HONOLULU (KHON2) — The days of free COVID tests are coming to an end, coinciding with the end of the federal Public Health Emergency and the funding that helped pay for testing and other resources during the pandemic.
Matthew Sullivan, the director of product at Oceanit which makes the ASSURE-100 Rapid COVID-19 Home Test, said the changes will impact Hawaii’s vulnerable populations most. So they’re working with the state to come up with a long-term plan.
“When COVID first happened, the government declared a national health emergency,” Sullivan said. “And with that came a whole bunch of things to support the pandemic and Pandemic response, one of those was free testing.”
Then Hawaii saw drive-by testing, walk-up testing at hospitals, airports, churches, parking lots and even at beach parks. Getting a free COVID-19 test was pretty easy the past two years.
And once the at-home test kits were developed, you could even log on to a website or call a toll-free number and get them mailed to you.
“[Oceanit] is the only local company producing a rapid test for COVID,” Sullivan explained. “We’ve been working on this for the past few years. And we’re out in the market with COVID tests.”
But he said things are about to change.
The era of free COVID-19 testing for all will end when the federal PHE for COVID-19 expires on May 11.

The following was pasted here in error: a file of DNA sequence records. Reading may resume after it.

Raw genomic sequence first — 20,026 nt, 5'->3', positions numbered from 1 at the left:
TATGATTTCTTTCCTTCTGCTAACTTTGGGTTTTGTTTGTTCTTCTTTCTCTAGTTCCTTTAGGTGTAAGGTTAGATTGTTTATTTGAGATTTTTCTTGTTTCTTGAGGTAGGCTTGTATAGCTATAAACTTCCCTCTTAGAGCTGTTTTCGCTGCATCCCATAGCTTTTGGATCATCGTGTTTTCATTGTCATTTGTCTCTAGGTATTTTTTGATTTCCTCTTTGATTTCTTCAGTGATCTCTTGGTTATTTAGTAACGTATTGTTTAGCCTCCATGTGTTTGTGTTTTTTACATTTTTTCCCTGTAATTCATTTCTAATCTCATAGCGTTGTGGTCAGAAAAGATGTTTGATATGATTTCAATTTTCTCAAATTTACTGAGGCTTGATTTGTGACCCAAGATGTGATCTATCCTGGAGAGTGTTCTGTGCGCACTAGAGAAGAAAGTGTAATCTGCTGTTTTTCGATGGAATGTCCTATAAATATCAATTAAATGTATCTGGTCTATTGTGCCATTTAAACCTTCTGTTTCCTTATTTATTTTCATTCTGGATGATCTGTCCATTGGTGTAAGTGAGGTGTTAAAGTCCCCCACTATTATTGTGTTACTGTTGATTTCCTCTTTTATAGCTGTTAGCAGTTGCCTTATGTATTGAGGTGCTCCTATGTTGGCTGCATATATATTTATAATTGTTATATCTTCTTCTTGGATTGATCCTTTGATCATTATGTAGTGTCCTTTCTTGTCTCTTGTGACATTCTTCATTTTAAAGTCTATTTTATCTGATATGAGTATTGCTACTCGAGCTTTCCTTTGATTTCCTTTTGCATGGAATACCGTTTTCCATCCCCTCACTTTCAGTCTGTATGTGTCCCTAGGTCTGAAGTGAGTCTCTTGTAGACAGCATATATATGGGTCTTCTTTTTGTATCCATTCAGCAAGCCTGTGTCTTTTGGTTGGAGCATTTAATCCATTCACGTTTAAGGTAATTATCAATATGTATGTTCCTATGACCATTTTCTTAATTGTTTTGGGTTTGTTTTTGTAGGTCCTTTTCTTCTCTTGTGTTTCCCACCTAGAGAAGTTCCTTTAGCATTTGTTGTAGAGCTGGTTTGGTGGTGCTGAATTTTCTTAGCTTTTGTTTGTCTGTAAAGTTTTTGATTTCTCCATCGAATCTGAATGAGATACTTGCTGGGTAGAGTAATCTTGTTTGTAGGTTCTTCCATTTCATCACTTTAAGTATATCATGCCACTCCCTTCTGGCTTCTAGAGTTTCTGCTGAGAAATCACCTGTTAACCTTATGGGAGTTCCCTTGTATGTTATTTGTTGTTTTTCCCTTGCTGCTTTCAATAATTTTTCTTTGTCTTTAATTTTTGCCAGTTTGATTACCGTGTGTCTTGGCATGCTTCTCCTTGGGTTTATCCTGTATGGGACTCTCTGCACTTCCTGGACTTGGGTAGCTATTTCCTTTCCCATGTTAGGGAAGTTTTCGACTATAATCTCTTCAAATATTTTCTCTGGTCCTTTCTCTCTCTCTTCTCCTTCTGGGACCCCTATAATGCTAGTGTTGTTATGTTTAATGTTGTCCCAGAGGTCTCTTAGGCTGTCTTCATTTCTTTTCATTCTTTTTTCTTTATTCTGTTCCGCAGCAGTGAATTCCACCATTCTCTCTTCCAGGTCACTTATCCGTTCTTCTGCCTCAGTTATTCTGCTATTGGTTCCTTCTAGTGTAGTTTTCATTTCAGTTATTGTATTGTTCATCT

While the two coincide, free testing isn’t ending because the mandate is.
According to the United States Department of Health and Human Services website, many services are changing in part because “the federal government has not received additional funds from Congress.”
Sullivan said a lack of access to free COVID testing means fewer people will get tested and that could have a negative impact on the community .
He said tests help diagnose Hawaii’s vulnerable populations sooner, so they can get treatment faster. And that gives them a better chance of recovering, and not ending up in the hospital or ICU.
“That’s just not good for anybody. It’s good for the state,” Sullivan added. ” It’s good for families.
So they’re working on a plan
“We’re trying to work with this state to come up with a longer term solution to really fill this gap. Because I think everyone will benefit if we can,” he said.
“That’s really our aim is to give people the tools if they want to test. If they’re worried about infecting someone that is at risk,” said Sullivan. “They have the tools, and they’re sort of at their fingertips, and they’re affordable.”
According to HHS, state Medicaid Programs are required to cover COVID-19 tests until September 2024. And depending on supply the U.S. government may continue to distribute free tests from the strategic national stockpile.
Get Hawaii’s latest morning news delivered to your inbox, sign up for News 2 You